Impact of using thermocouples to measure char particle temperature in a fluidized bed combustor
Paper in proceedings, 2017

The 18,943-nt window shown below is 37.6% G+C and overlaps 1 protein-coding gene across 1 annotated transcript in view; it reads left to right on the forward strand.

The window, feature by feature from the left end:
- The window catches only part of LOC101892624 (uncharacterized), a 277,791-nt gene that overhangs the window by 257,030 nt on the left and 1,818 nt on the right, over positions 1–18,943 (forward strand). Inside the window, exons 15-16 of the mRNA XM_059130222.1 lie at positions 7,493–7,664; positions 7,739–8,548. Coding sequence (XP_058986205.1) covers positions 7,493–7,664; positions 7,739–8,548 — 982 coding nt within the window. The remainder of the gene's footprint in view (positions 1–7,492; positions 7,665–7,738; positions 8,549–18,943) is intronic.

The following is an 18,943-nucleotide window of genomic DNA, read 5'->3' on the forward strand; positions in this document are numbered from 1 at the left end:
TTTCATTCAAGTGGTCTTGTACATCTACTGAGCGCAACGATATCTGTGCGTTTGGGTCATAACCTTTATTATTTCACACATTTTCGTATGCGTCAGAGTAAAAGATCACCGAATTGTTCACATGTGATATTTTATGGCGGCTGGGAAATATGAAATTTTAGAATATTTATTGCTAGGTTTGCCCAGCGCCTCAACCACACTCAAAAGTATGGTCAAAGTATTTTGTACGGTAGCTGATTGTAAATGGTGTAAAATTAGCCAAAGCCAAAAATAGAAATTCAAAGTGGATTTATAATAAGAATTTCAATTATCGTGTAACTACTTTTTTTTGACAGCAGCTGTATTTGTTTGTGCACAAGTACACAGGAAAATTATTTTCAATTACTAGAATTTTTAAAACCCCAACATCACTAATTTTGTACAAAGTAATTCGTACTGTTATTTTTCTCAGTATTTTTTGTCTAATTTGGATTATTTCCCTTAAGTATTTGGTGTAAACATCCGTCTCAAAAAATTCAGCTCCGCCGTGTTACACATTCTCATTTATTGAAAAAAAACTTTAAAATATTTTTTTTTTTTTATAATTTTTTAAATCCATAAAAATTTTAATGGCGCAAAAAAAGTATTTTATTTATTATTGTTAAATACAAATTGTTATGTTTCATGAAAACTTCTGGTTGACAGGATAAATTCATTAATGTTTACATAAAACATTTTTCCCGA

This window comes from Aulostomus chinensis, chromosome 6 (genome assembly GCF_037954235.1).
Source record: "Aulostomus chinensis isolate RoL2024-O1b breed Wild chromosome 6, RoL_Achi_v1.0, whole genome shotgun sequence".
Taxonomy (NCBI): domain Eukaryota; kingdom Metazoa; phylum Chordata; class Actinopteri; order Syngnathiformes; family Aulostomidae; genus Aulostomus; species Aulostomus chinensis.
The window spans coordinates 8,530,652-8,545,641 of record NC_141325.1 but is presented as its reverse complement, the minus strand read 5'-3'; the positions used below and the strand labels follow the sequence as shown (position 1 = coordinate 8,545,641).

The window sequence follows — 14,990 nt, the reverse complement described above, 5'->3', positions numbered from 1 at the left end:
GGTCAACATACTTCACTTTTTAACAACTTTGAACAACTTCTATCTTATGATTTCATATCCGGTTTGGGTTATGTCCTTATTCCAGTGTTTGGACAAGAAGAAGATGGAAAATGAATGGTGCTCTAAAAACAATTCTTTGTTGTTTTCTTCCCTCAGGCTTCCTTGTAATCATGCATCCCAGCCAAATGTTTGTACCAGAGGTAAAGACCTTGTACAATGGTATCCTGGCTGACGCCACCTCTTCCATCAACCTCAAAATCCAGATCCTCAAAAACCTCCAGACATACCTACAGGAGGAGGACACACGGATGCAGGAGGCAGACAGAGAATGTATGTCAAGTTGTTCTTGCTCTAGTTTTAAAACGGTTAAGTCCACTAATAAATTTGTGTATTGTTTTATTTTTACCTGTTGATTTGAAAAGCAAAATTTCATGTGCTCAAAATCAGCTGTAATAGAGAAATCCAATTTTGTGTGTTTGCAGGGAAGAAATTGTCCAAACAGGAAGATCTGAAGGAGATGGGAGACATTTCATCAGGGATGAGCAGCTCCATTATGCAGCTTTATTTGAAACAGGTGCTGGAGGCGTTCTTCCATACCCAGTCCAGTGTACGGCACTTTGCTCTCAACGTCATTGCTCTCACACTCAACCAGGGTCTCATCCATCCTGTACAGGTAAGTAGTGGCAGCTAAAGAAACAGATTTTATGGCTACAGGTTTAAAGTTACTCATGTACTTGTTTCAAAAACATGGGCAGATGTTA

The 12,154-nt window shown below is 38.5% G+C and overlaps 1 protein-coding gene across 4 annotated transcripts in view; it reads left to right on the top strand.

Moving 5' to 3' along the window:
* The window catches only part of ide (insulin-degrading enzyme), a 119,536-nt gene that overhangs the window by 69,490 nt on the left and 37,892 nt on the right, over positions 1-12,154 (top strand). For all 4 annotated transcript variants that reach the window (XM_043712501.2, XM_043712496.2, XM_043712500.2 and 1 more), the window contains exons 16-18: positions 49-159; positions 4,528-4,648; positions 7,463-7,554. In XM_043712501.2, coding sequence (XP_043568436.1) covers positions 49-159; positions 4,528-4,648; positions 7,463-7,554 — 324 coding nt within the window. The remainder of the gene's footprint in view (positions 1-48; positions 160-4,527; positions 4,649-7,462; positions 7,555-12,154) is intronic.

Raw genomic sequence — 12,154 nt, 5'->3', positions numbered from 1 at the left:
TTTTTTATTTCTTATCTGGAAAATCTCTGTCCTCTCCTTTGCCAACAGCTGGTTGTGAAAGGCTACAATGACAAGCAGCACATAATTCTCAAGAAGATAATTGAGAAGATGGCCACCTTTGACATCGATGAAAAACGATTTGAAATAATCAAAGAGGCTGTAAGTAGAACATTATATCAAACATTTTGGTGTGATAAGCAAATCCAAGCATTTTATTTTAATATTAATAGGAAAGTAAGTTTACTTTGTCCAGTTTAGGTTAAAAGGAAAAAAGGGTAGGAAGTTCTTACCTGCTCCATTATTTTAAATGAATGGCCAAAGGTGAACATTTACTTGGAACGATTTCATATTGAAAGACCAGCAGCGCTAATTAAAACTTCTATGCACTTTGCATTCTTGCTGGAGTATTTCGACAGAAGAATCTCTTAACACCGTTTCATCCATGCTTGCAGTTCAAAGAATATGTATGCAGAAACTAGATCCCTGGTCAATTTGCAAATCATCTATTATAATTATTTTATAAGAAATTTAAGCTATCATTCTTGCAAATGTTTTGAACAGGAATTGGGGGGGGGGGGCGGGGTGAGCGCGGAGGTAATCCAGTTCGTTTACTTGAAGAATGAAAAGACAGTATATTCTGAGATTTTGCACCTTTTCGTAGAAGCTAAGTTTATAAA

Circulating fluidized bed can be applied in several methods of CO2 capture. In oxy-combustion the fuel particle temperature can peak in the regions near the entrance with high oxygen concentration, being a critical factor. To study this aspect, techniques to measure fuel particle temperature have been developed mainly based of thermocouples, where it is usually assumed that the thermocouple does not affect the movement of the fuel particle, although there is no rigorous evidence. In the present paper this aspect is studied by comparing the temperature of char particles with and without an embedded thermocouple (with 0.25 and 0.5 mm sheath diameters). Char particles (10 mm) are burnt in a laboratory fluidized bed made in quartz, allowing visual observation of the particles. The surface temperature is measured by pyrometry coupled to a digital camera at the same time as the particle’s temperature is recorded by a thermocouple. The temperature of a char particle fluidized with an embedded thermocouple is shown to be higher than that of a freely fluidized char particle, and its burnout time is shorter. This is because the fluidization with a thermocouple makes the char particle sink in the bed, increasing its residence time in the bubble phase compared to the freely fluidized particle. Besides, this work shows how the pyrometry technique is able to track the size and movement of a particle and its surface temperature gradients during conversion, improving the data collected with this method as compared to other measurement techniques.